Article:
Mbombela is a key agricultural processing hub for northeastern South Africa. The macadamia industry is centered within the city of Mbombela, with an annual production for the 2017/18 production year of 26,400 tons NIS (nut-in shell at 1.5% kernel moisture content). There are many citrus farms and the canning, juicing and extract of citrus fruit and other produce is a large business for the area. Fertile soils and the subtropical climate provide perfect conditions for the growing of citrus and tropical fruits, mainly mango, banana, avocado, papaya and macadamia nuts.

Sugar is also big business in the region. TSB, the producer of Selati sugar, is located a few kilometers east of the city. The low-lying areas in the region is dotted with sugarcane farms.[citation needed]

ForestryEdit

The economy is heavily reliant on the forestry sector. SAPPI has a paper mill west of the city which was recently upgraded to produce cellulose fibers for various applications. Mbombela is the global headquarters of KISHUGU which is the parent company of Working on Fire. KISHUGU is also a major player in the forestry sector. The region has several timber-related industries such as lumber and saw mills as well as furniture, crate and carton manufacturing businesses.[citation needed]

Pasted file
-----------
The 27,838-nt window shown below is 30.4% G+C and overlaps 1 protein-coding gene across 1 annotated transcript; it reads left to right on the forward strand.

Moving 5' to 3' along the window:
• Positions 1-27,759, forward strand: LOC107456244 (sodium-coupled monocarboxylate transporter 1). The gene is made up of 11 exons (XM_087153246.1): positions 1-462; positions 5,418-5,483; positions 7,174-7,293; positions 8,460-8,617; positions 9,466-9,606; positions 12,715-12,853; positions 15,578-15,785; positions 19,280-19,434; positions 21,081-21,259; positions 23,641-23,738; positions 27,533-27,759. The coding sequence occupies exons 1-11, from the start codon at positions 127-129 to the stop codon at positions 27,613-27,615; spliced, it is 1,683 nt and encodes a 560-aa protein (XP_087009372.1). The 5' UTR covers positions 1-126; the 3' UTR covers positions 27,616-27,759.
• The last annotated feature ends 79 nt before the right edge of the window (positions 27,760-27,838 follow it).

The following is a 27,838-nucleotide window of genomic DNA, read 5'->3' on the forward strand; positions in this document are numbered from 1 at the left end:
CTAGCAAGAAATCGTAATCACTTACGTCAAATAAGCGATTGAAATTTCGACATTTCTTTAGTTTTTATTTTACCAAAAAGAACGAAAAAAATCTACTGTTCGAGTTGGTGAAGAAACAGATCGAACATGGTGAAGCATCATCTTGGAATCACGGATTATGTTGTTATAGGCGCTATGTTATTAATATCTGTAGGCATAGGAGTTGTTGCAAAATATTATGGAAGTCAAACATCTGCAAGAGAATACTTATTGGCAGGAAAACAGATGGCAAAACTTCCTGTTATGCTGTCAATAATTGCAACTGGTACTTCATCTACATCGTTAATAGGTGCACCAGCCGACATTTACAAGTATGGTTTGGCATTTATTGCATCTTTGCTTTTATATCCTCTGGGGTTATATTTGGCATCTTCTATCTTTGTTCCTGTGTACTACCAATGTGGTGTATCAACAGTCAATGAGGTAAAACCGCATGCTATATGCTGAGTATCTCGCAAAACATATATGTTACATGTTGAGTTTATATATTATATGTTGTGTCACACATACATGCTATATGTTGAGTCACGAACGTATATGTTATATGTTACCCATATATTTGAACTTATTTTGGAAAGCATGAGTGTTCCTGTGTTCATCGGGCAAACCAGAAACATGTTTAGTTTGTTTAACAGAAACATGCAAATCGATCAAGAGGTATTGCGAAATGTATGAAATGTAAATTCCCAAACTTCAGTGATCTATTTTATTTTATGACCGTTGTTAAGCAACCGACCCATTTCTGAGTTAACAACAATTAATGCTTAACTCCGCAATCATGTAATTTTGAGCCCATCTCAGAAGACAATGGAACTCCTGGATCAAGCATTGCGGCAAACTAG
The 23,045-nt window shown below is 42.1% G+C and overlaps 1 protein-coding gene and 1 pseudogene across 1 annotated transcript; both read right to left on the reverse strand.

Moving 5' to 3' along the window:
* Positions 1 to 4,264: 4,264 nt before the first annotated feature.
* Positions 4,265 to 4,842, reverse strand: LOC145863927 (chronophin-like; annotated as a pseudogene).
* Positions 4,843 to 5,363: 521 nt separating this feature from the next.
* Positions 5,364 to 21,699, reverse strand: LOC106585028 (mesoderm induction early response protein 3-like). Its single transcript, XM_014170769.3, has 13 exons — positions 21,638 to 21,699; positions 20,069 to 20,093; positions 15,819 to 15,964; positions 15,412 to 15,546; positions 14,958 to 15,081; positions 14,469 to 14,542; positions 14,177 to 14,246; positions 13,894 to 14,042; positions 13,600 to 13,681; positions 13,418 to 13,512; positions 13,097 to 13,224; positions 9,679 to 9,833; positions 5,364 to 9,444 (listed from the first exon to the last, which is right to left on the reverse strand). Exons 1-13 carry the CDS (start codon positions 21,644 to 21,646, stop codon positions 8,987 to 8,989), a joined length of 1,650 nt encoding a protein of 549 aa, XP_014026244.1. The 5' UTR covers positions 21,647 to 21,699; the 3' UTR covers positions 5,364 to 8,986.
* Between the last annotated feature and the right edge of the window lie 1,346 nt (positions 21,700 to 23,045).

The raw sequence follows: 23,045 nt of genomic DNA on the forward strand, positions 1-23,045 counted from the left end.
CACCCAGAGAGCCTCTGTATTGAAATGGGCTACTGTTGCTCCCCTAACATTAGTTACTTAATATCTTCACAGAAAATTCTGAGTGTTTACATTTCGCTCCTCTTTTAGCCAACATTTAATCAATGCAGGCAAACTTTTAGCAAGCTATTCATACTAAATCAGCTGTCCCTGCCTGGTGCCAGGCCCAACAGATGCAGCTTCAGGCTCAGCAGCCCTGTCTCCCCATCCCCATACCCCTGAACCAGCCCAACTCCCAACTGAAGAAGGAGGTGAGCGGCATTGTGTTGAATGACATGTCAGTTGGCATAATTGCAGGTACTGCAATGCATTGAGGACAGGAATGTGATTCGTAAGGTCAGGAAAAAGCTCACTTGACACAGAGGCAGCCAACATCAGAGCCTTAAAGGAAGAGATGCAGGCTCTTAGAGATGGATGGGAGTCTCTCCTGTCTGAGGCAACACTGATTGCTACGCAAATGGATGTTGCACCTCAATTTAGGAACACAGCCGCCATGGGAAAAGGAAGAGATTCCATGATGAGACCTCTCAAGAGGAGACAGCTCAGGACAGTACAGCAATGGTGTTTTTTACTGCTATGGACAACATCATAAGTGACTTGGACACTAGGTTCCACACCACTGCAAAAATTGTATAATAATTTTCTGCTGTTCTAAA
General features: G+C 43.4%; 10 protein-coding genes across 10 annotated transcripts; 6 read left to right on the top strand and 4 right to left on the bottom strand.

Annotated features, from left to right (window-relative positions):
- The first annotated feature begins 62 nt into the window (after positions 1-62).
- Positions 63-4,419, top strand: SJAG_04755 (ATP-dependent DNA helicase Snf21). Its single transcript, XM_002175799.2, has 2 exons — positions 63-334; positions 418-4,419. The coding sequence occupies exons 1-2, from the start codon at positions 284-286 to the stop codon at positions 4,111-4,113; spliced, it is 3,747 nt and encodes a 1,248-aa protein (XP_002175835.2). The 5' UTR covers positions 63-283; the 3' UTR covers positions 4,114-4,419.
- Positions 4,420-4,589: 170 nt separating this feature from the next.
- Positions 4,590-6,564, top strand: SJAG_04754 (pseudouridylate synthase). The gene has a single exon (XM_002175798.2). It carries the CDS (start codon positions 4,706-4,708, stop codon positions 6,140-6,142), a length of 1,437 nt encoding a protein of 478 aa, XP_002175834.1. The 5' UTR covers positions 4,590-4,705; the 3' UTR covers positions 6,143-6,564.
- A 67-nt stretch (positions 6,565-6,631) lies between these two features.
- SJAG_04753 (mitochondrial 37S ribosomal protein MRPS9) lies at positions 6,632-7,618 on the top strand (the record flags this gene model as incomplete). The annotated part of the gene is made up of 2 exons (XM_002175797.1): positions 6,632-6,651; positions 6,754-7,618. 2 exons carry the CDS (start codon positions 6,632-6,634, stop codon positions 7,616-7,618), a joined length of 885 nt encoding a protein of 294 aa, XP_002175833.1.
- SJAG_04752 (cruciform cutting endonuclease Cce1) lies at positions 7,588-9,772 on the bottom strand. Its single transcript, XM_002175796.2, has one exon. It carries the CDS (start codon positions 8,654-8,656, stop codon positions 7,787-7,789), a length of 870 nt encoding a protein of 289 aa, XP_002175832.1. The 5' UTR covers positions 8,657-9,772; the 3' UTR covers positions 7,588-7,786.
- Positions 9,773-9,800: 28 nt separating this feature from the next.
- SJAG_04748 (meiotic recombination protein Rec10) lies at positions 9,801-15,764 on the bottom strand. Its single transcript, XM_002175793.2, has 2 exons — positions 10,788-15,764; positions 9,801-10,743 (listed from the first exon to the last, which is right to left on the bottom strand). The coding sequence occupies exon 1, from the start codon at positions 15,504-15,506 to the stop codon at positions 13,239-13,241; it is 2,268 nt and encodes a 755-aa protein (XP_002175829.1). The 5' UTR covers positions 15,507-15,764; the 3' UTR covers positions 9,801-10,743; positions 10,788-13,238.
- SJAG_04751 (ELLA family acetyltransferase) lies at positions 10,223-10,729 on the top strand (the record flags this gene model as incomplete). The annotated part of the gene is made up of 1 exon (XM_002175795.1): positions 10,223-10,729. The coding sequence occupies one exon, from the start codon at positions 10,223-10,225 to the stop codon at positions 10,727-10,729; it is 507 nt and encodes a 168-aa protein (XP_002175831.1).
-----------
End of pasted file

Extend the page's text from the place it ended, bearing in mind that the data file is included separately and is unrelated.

International relationsEdit

Mbombela is twinned with:[22]

Mozambique has a consulate in the city.[23]

ClimateEdit

Mbombela features a humid subtropical climate (Köppen Cwa) with mild winters and hot summers. Summers are hot and somewhat humid complete with high precipitation. Winters in the city are dry, with relatively warm temperatures during the day and chilly temperatures at night.

Climate data for Mbombela
Month Jan Feb Mar Apr May Jun Jul Aug Sep Oct Nov Dec Year